Hi and happy Friday!
Somehow I thought it would feel different to actually be on the transplant list. Nope! It's probably because I know how long it's going to take to find a set of lungs that will work in my body. Yesterday, just before the lecture part of rehab, several people were saying they were listed and got a call within a day or hours...mine's going to be months so I'm not too worried. FYI...their calls ended up being "dry runs".
It was interesting to listen to the other transplant candidates asking each other what their LAS (Lung Allocation Score) was...sort of like asking someone what grade they got on a test. Since I don't even know my LAS I can't participate in those discussions. Lee and I noticed that Duke has added at least ten people to the group since I started the first of October. They keep on going!
I didn't have any tests this week (after my non-tests on Monday) so I've actually been able to go to rehab for the remainder of the week. In an earlier blog I had mentioned that I'd have to go to 23 days of rehab both before and after transplant. When I said that I was thinking to myself how easy that would be. Nope! It's not easy at all to get 23 full days in. Since I started on October 5 I have completed only 10 days!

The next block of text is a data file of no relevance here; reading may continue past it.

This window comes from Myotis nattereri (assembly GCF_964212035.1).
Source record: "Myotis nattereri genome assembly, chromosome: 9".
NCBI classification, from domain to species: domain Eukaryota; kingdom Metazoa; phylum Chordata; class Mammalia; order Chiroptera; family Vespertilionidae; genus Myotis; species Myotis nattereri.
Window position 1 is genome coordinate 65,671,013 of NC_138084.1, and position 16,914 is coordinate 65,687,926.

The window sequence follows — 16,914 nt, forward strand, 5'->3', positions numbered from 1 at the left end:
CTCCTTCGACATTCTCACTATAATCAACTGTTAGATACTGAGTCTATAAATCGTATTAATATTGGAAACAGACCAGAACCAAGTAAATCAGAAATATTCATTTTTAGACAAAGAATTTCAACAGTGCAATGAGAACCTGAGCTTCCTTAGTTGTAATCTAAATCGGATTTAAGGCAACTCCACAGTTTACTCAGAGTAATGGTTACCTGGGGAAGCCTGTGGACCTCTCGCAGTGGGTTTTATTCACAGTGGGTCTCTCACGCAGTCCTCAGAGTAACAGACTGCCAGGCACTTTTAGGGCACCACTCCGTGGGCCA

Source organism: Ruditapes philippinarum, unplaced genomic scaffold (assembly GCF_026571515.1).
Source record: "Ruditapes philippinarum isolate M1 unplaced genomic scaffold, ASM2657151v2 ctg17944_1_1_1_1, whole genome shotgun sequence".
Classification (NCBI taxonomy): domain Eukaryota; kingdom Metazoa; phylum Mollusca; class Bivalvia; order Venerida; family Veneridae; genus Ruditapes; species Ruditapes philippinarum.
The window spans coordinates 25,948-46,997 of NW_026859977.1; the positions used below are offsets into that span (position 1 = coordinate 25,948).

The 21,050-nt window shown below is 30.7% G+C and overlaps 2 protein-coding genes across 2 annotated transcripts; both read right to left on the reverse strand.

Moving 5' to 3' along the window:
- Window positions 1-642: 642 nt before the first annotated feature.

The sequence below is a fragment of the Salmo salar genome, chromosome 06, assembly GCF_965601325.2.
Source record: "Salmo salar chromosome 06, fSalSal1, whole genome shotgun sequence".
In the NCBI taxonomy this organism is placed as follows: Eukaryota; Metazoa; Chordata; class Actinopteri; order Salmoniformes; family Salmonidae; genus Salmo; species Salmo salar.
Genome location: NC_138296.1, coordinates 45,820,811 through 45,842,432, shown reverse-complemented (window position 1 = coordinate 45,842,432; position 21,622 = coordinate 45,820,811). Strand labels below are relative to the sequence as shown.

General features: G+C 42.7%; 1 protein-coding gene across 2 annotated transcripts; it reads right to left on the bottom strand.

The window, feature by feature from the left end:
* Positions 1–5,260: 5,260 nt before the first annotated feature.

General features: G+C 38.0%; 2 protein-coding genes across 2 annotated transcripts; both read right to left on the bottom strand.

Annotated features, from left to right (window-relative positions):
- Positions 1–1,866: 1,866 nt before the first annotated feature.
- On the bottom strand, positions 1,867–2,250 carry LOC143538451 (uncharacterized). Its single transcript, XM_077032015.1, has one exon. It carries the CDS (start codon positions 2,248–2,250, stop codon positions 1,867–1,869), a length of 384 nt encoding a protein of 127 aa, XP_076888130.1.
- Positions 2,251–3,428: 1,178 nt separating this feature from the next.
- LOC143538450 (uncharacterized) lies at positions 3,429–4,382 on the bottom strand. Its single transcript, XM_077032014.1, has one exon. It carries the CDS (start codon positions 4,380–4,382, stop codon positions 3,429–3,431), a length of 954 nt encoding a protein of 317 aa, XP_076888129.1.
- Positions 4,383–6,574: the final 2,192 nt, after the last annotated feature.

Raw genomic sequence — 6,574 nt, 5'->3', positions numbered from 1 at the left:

Lee and I went to two "Transplant School" classes this week. Those are lectures for the patient and caregiver that are geared specifically to transplant. The first one was about diabetes. It's very likely that I will have diabetes, at least for a while, after the transplant. Apparently they start testing your blood sugar levels during surgery and start insulin as needed right then! The medications that I'll be given have a real tendency to drive sugar levels way up. Then, as they taper down those meds, my sugar levels might drop back down. But...not necessarily. That's why they have a lecture specific to diabetes. Finger pricks and shots may become a new way of life but I will be able to breathe and that's a good trade-off for me :-)
The second lecture was about Duke Home Care. Alice, the head of Home Care came to talk to us about how we won't be alone - even if we might feel like it. They are going to teach us (patient and caregiver) how to do all sorts of stuff like giving insulin shots or cleaning feeding tubes or hanging food for the feeding tube, etc. She did stress that wound cleaning was not required of the caretaker. I was glad to hear that for my caretaker team ;-) All in all it was interesting and Lee was good with what he heard.
It seems to have been a long week for both of us. We're both tired and ready for a rest with no appointments for the next two days. I have a massage appointment at 9:00 tomorrow morning but that's different!!!!
The waiting continues...
Have a great weekend.
Lee, Wendy and Missy